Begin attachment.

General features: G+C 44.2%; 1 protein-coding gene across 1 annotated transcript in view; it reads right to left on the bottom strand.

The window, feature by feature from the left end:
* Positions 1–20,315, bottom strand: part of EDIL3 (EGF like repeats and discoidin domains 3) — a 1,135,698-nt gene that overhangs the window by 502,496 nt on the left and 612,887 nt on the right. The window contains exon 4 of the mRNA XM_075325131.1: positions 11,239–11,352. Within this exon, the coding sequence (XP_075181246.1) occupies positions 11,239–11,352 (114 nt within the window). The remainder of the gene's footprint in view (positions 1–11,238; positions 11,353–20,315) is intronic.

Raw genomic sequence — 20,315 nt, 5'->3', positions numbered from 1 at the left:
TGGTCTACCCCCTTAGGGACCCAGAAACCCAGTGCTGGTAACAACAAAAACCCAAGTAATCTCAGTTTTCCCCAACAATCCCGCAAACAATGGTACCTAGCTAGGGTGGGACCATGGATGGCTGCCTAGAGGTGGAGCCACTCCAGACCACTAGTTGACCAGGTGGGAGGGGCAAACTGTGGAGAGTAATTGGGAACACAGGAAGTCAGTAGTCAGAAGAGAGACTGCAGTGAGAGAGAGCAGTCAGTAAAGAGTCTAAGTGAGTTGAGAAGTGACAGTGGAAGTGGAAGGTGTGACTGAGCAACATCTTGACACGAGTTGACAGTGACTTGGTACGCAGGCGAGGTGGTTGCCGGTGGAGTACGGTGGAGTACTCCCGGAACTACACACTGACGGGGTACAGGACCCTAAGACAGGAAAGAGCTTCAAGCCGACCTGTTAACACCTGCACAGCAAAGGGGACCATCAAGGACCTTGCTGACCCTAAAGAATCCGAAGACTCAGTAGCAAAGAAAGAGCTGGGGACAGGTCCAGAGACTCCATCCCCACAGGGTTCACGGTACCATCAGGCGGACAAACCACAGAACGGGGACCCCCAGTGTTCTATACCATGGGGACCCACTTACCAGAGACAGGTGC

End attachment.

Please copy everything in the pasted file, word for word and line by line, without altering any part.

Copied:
General features: G+C 44.2%; 1 protein-coding gene across 1 annotated transcript in view; it reads right to left on the bottom strand.

The window, feature by feature from the left end:
* Positions 1–20,315, bottom strand: part of EDIL3 (EGF like repeats and discoidin domains 3) — a 1,135,698-nt gene that overhangs the window by 502,496 nt on the left and 612,887 nt on the right. The window contains exon 4 of the mRNA XM_075325131.1: positions 11,239–11,352. Within this exon, the coding sequence (XP_075181246.1) occupies positions 11,239–11,352 (114 nt within the window). The remainder of the gene's footprint in view (positions 1–11,238; positions 11,353–20,315) is intronic.

Raw genomic sequence — 20,315 nt, 5'->3', positions numbered from 1 at the left:
TGGTCTACCCCCTTAGGGACCCAGAAACCCAGTGCTGGTAACAACAAAAACCCAAGTAATCTCAGTTTTCCCCAACAATCCCGCAAACAATGGTACCTAGCTAGGGTGGGACCATGGATGGCTGCCTAGAGGTGGAGCCACTCCAGACCACTAGTTGACCAGGTGGGAGGGGCAAACTGTGGAGAGTAATTGGGAACACAGGAAGTCAGTAGTCAGAAGAGAGACTGCAGTGAGAGAGAGCAGTCAGTAAAGAGTCTAAGTGAGTTGAGAAGTGACAGTGGAAGTGGAAGGTGTGACTGAGCAACATCTTGACACGAGTTGACAGTGACTTGGTACGCAGGCGAGGTGGTTGCCGGTGGAGTACGGTGGAGTACTCCCGGAACTACACACTGACGGGGTACAGGACCCTAAGACAGGAAAGAGCTTCAAGCCGACCTGTTAACACCTGCACAGCAAAGGGGACCATCAAGGACCTTGCTGACCCTAAAGAATCCGAAGACTCAGTAGCAAAGAAAGAGCTGGGGACAGGTCCAGAGACTCCATCCCCACAGGGTTCACGGTACCATCAGGCGGACAAACCACAGAACGGGGACCCCCAGTGTTCTATACCATGGGGACCCACTTACCAGAGACAGGTGC